The computer-based circuitry 48 of the electronic control circuit 34 further electrically connects to the engine test system 20 through another set of cables 52 (illustrated generally by the arrow 52 in FIGS. 1 and 4 for simplicity). The set of cables 52 interconnects the electronic control circuit 34 to the linear transducer 32, as well as to a variety of adjustment mechanisms that will be discussed in further detail later.

During the break in and testing phase of the engine manufacturing process, the manufacturer installs the engine 22 onto the engine test system 20 with all electrical cables and fluid hoses in place for normal engine operation. The manufacturer then directs the electronic control circuit 34 to step through a series of individual tests as part of the normal manufacturing process for each engine 22.

During each test, the electronic control circuit 34 runs the engine 22 under test at particular RPMs for particular amounts of time and accumulates, in a database 54, operating data on that engine. In particular, while the electronic control circuit 34 runs the engine 22, monitoring circuitry within the electronic control circuit 34 monitors and records various operating parameters of the engine 22 such as oil temperature and pressure, operating speed, emissions, etc. to confirm that the engine 22 is operating properly. Additionally, the monitoring circuitry measures the amount of load placed on the linear transducer 32. In some arrangements, the electronic control circuit 34 advantageously and dynamically adjusts the pitch of the propeller 24 to provide maximum loading on the engine 22 and thus enable the electronic control circuit 34 to generate a maximum horsepower measurement for the engine 22.

Based on the measured amount of load and the current rate of the engine 22, the electronic control circuit 34 generates a signal 54 indicating the amount of horsepower currently provided by the engine 22. Specifically, the electronic control circuit 34 carries out Equation (1) to determine horsepower:

power output of the engine in horsepower = 2 π nT 33 , 000 ( 1 )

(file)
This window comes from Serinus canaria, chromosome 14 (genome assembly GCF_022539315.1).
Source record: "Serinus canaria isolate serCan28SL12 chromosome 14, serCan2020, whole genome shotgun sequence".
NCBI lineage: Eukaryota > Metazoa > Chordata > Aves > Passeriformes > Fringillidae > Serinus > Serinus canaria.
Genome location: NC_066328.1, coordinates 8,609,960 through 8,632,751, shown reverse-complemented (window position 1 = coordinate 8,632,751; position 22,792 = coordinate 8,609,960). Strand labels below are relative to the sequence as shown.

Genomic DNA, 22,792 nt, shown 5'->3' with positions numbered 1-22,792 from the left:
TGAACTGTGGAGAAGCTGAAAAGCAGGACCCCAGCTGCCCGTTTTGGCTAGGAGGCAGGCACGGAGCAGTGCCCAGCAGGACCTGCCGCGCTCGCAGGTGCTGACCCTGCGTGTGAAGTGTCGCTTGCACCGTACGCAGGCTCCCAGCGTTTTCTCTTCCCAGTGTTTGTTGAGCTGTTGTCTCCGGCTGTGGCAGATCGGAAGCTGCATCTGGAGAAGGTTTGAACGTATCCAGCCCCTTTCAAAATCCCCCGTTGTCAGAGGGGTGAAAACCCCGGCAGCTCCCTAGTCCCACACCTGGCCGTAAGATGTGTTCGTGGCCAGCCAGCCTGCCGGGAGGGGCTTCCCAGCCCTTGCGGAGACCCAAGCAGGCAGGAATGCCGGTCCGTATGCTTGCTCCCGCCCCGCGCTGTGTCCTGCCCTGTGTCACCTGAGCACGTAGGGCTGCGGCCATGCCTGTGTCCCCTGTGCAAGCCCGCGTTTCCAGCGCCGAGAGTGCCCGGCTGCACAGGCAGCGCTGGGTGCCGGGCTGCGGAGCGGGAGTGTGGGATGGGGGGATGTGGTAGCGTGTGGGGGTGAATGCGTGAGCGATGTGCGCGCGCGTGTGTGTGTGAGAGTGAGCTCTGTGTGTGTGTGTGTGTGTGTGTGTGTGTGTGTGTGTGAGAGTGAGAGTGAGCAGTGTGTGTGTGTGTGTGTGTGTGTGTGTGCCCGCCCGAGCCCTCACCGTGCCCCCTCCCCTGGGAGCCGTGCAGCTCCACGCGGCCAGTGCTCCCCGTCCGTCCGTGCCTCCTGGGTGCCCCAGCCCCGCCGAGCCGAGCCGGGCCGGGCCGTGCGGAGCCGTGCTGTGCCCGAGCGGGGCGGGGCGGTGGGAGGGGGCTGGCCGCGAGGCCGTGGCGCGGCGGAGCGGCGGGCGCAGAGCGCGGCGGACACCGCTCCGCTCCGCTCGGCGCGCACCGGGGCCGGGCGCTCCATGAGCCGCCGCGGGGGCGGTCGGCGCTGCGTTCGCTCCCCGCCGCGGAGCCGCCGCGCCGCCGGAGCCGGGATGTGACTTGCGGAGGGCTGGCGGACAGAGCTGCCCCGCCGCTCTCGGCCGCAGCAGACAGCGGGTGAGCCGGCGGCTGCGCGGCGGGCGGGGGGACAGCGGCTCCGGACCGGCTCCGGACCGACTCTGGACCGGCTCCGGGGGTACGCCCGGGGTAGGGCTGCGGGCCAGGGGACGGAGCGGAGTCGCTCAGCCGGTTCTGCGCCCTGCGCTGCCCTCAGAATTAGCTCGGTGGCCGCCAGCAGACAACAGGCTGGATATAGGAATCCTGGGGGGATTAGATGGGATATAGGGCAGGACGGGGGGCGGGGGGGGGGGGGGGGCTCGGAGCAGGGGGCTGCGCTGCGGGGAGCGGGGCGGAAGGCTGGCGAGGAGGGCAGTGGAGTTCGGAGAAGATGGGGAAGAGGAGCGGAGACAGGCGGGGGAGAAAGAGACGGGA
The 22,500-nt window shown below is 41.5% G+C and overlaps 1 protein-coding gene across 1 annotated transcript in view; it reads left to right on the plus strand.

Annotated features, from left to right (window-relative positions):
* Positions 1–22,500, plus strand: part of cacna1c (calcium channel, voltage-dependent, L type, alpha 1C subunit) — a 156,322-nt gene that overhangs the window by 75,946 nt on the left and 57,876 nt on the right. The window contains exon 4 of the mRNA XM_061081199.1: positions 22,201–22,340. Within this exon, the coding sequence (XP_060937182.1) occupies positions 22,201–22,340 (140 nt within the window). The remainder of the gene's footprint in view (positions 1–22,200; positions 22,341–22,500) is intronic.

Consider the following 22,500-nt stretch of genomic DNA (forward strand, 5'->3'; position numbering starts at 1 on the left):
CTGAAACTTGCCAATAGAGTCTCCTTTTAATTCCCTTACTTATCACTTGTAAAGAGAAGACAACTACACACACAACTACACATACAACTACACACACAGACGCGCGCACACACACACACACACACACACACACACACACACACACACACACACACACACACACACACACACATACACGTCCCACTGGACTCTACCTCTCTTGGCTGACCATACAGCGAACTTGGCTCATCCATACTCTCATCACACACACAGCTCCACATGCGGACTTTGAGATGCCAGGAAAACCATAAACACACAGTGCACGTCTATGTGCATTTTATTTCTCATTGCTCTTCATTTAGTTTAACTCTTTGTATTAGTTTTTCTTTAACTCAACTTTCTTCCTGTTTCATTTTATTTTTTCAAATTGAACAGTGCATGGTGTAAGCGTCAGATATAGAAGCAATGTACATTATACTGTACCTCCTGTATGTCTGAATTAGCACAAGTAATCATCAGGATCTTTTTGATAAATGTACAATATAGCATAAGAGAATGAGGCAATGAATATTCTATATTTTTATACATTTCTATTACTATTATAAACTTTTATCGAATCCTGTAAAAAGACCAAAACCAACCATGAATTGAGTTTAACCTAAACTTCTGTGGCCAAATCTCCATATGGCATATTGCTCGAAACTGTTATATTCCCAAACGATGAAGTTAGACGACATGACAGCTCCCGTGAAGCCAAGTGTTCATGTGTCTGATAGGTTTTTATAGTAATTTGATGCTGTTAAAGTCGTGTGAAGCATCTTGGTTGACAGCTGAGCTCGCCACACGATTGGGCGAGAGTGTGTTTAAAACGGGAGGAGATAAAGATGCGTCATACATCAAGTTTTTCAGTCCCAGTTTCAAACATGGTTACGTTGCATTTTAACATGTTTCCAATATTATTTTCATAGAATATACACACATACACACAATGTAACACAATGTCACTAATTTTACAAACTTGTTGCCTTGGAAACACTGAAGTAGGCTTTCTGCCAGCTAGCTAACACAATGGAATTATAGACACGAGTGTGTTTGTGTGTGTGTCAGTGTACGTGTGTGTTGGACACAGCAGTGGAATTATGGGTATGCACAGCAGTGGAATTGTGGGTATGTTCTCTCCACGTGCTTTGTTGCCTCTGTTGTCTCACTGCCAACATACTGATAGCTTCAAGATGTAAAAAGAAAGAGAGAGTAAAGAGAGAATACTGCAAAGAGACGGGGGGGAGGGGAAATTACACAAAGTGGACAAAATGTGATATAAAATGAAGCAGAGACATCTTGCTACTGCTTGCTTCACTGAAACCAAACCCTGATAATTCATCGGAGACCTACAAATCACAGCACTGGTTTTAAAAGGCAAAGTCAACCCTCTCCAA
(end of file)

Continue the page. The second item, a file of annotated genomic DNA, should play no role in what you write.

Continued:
where n=rpm of the output shaft 60 (FIG. 1) of the engine 22 and T is the measured torque in ft.-lbs. This signal 54, which includes a maximum horsepower measurement when the propeller 24 is arranged to provide maximum loading, is then stored in an electronic database 56 along with other data regarding the engine 22 (e.g., engine serial number, date, operating parameters, additional sensor readings, etc.). Accordingly, the manufacturer is capable of acquiring and storing horsepower measurements (e.g., dynamometer test data) provided by each engine 22 in the database 56 as that engine 22 passes through the break in phase of the manufacturing process. There is no need to sample engines 22 at a separate dedicated dynamometer station as carried out in conventional approaches to obtaining horsepower measurements.

It should be understood that, during this break in and testing phase, the output shaft 60 of the engine 22 turns the propeller 24 in a particular rotational direction at a particular RPM (e.g., the counterclockwise direction as viewed when facing the engine 22 in FIG. 1). The reverse direction (e.g., clockwise rotation) is also possible with some engine models. As the propeller 24 rotates, the response torque drives the engine 22 in the opposite direction (e.g., the clockwise direction in FIG. 1) thus urging the movable engine support member 28 in a particular direction with a certain amount of force resulting in loading the linear transducer 32 (e.g., compressing the linear transducer 32 in the positive Y-direction as seen in FIGS. 1-4). Accordingly, the transducer signal 46 from the linear transducer 32 provides an indication of the amount of loading provided by the engine 22 when the propeller 24 rotates at the particular RPM. Torque is determined by the distance between the linear transducer 32 (i.e., where the transducer 32 is mounted) to the line of rotation 38 of the flexure bearings 30(A) and 30(B).

In some arrangements, the liner transducer 32 is pre-calibrated to provide a linear response such as a voltage between 0 and 10 Volts depending on the amount of load. For example, the linear transducer 32 is capable of providing 0.0 Volts when the engine 22 is not running, and 10.0 Volts at maximum load.

At this point, it should be understood that the engine test system 20 is capable of compensating for variations in the test environment. For example, there may be multiple engine testing sites, each of which having a slightly different air density (e.g., due to altitude and/or humidity). As another example, the various components of the system 20 may wear out, fatigue, and/or diminish in performance over time (e.g., the hinges 30 may develop hysteresis and degrade after a lengthy period of use).